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# Limit of a function

In mathematics, the limit of a function is a fundamental concept in mathematical analysis.

Rather informally, to say that a function f has a limit y when x tends to a value x0 (or to the infinity), is to say that the values taken by the expression f(x) get close to y when x gets close to x0 (or gets infinitely big). Formal definitions, first devised around the end of the 19th century, are given below.

See net (topology) for a generalisation of the concept of limit.

## Formal definition

### Functions on metric spaces

Suppose f : (M,dM) -> (N,dN) is a map between two metric spaces, pM and LN. We say that "the limit of f(x) is L as x approaches p" and write

if and only if

for every ε > 0 there exists a δ > 0 such that for all x in M with 0 < dM(x, p) < δ, we have dN(f(x), L) < ε.

### Real-valued functions

The real number line is itself a metric space. But it has some different types of limits.

#### Limit of a function at a point

Suppose f is a real-valued function, then we write

if and only if
for every ε > 0 there exists a δ >0 such that for all real numbers x with 0<|x-p|<δ, we have |f(x)-L|<ε

It is just a particular case of functions on metric spaces, with both M and N are the real numbers.

Or we write

if and only if
for every R > 0 there exists a δ >0 such that for all real numbers x with 0<|x-p|<δ, we have f(x)>R;

or we write
if and only if
for every R < 0 there exists a δ >0 such that for all real numbers x with 0<|x-p|<δ, we have f(x)<R;

If, in the definitions, x-p is used instead of |x-p|, then we get a right-handed limit, denoted by limx→p+. If p-x is used, we get a left-handed limit, denoted by limx→p-.

#### Limit of function at infinity

Suppose f(x) is a real-valued function. We can also consider the limit of function when x increases or decreases indefinitely.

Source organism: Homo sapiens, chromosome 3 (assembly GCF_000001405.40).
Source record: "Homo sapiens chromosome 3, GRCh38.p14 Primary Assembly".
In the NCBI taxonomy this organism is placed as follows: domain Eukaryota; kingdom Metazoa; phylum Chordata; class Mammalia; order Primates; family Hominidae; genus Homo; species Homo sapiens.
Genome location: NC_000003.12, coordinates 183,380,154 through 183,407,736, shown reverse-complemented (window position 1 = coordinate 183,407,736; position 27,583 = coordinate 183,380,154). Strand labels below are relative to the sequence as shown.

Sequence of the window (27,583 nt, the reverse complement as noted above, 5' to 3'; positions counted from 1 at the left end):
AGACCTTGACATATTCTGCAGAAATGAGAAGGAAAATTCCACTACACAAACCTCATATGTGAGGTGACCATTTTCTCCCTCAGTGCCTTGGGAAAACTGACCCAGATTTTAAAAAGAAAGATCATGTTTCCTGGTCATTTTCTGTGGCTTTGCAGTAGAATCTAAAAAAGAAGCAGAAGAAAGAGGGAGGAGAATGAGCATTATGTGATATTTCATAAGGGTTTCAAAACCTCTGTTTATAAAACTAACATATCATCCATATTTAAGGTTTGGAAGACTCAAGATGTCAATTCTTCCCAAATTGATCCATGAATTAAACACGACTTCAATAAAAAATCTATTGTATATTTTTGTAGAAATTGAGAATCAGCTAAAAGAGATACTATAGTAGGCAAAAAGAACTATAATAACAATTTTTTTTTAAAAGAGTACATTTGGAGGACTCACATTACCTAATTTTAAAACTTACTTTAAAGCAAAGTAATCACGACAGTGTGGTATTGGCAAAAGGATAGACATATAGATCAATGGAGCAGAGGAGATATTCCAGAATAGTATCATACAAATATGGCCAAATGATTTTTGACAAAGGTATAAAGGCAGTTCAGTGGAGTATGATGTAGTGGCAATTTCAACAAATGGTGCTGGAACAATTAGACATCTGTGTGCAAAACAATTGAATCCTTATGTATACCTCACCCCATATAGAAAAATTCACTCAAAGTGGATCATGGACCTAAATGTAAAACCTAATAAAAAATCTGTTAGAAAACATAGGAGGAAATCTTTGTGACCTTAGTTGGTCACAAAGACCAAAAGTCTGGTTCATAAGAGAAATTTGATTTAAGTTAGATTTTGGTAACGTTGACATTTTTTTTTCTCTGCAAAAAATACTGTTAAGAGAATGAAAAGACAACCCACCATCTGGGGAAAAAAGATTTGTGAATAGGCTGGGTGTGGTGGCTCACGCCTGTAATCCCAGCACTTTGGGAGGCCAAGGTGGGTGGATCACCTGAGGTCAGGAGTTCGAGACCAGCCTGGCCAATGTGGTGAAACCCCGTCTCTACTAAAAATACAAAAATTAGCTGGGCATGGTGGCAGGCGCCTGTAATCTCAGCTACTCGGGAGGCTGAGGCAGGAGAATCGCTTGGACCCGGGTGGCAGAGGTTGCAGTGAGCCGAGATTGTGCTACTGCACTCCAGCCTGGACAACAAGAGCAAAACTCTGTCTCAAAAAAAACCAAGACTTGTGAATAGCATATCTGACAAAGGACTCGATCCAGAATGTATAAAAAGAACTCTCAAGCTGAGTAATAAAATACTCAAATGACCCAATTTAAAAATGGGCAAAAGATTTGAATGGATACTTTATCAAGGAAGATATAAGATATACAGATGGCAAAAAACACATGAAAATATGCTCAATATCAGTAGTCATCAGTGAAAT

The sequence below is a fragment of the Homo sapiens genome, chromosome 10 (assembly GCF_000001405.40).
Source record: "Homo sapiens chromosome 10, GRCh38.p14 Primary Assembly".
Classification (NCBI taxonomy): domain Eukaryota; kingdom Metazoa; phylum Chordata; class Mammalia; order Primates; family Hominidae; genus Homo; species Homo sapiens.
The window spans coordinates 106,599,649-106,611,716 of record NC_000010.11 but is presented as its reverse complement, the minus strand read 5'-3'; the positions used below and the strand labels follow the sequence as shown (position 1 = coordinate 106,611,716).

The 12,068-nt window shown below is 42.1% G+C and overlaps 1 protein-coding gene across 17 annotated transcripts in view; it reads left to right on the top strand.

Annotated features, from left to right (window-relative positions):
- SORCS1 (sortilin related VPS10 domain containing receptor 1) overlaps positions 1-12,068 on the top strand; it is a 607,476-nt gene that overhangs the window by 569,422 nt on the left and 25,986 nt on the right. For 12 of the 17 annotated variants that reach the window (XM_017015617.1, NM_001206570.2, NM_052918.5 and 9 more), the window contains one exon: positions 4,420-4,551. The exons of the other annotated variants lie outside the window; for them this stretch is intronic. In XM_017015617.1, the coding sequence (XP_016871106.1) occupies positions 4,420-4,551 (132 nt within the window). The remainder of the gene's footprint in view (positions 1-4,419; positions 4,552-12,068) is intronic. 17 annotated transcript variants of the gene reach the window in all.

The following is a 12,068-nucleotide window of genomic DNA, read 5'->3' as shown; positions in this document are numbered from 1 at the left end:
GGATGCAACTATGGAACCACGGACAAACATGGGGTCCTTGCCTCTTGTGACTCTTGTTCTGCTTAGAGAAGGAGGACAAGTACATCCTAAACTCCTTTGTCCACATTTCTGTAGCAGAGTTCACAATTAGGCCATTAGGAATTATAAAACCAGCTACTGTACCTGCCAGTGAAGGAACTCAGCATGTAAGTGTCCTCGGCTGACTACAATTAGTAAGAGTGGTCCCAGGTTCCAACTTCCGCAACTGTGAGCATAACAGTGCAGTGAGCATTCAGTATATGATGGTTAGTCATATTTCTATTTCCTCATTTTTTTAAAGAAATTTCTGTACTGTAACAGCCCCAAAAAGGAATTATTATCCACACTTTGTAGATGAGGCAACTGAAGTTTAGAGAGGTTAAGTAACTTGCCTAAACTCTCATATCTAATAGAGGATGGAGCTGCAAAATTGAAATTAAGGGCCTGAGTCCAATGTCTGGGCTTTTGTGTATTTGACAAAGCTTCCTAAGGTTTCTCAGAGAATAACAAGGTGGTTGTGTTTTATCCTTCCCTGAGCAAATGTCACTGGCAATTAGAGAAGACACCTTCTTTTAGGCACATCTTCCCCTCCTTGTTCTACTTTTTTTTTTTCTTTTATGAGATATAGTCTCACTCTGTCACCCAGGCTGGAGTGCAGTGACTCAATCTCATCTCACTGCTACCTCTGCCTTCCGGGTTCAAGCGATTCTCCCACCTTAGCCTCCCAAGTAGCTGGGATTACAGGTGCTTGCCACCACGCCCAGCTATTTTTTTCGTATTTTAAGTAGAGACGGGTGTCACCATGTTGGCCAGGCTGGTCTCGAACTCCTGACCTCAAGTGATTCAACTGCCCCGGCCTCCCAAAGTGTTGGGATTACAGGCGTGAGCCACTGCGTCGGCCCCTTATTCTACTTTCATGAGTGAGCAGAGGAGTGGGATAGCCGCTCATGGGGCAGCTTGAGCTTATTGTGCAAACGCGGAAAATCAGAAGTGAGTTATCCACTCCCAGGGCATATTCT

We write

if and only if
for every ε > 0 there exists S >0 such that for all real numbers x>S, we have |f(x)-L|<ε

or we write
for every R > 0 there exists S >0 such that for all real numbers x>S, we have f(x)>R;.

Similarly, we can define .

There are three basic rules for evaluating limits at infinity for a rational function f(x) = p(x)/q(x):

• If the degree of p is greater than the degree of q, then the limit is positive or negative infinity depending on the signs of the leading coefficients
• If the degree of p and q are equal, the limit is the leading coefficient of p divided by the leading coefficient of q
• If the degree of p is less than the degree of q, the limit is 0
If the limit at infinity exists, it represents a horizontal asymptote at x = L. Polynomials do not have horizontal asymptotes; they may occur with rational functions.

### Complex-valued functions

The complex plane is also a metric space. There are two different types of limits when we consider complex-valued functions.

#### Limit of a function at a point

Suppose f is a complex-valued function, then we write

if and only if
for every ε > 0 there exists a δ >0 such that for all real numbers x with 0<|x-p|<δ, we have |f(x)-L|<ε

It is just a particular case of functions over metric spaces with both M and N are the complex plane.

#### Limit of a function at infinity

We write

if and only if
for every ε > 0 there exists S >0 such that for all complex numbers |x|>S, we have |f(x)-L|<ε

## Properties

To say that the limit of a function f at p is L is equivalent to saying

for every convergent sequence (xn) in M - {p} with limit equal to p, the sequence (f(xn)) converges with limit L.

In the case that f is real-valued, then it is also equivalent to saying that both the right-handed limit or left-handed limit of f at p are L.

The function f is continuous at p if and only if the limit of f(x) as x approaches p exists and is equal to f(p). Equivalently, f transforms every sequence in M which converges towards p into a sequence in N which converges towards f(p).

Again, if N is a normed vector space, then the limit operation is linear in the following sense: if the limit of f(x) as x approaches p is L and the limit of g(x) as x approaches p is P, then the limit of f(x) + g(x) as x approaches p is L + P. If a is a scalar from the base field, then the limit of af(x) as x approaches p is aL.

Taking the limit of functions is compatible with the algebraic operations: If

and

then

and

and

(the latter provided that f2(x) is non-zero in a neighborhood of p and L2 is non-zero as well).

These rules are also valid for one-sided limits, for the case p = ±∞, and also for infinite limits using the rules

• q + ∞ = ∞ for q ≠ -∞
• q × ∞ = ∞ if q > 0
• q × ∞ = -∞ if q < 0
• q / ∞ = 0 if q ≠ ± ∞

(see extended real number line).

Note that there is no general rule for the case q / 0; it all depends on the way 0 is approached. Interdeterminate forms, for instance 0/0, 0×∞ ∞-∞ or ∞/∞, are also not covered by these rules but the corresponding limits can usually be determined with l'Hôpital's rule.